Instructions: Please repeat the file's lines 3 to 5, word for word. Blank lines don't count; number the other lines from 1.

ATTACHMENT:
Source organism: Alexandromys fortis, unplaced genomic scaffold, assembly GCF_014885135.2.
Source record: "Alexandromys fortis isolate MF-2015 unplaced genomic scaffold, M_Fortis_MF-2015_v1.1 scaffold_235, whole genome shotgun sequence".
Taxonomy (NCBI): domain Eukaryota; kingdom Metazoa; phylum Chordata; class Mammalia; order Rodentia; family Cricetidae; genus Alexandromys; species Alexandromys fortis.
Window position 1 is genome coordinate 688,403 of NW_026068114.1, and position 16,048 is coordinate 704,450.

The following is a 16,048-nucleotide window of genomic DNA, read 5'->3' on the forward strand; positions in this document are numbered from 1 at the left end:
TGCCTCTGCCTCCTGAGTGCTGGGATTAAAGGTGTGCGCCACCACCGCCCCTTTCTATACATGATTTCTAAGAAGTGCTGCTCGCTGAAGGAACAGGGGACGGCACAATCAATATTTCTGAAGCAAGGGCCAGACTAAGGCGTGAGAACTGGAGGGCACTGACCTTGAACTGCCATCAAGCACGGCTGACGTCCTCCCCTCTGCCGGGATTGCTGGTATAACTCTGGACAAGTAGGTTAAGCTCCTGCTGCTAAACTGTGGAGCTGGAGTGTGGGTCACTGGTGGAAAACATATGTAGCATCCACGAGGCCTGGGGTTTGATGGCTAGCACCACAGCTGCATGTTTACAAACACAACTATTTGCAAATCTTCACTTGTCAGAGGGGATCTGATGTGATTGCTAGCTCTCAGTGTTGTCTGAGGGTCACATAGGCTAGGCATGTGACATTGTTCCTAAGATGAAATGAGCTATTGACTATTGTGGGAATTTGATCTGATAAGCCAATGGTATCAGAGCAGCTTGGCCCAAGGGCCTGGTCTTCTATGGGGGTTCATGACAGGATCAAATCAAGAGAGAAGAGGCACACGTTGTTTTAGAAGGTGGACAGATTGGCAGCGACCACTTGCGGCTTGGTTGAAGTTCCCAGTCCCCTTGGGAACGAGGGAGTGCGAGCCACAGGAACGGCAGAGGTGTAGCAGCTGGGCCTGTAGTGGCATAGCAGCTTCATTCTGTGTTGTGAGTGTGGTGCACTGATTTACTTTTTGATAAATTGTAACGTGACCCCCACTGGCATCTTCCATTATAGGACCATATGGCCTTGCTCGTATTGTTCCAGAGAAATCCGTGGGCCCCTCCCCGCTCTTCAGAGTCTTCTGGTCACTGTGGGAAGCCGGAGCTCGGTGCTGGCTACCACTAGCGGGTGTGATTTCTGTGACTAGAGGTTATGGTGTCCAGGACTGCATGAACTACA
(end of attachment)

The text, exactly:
Taxonomy (NCBI): domain Eukaryota; kingdom Metazoa; phylum Chordata; class Mammalia; order Rodentia; family Cricetidae; genus Alexandromys; species Alexandromys fortis.
Window position 1 is genome coordinate 688,403 of NW_026068114.1, and position 16,048 is coordinate 704,450.

The following is a 16,048-nucleotide window of genomic DNA, read 5'->3' on the forward strand; positions in this document are numbered from 1 at the left end: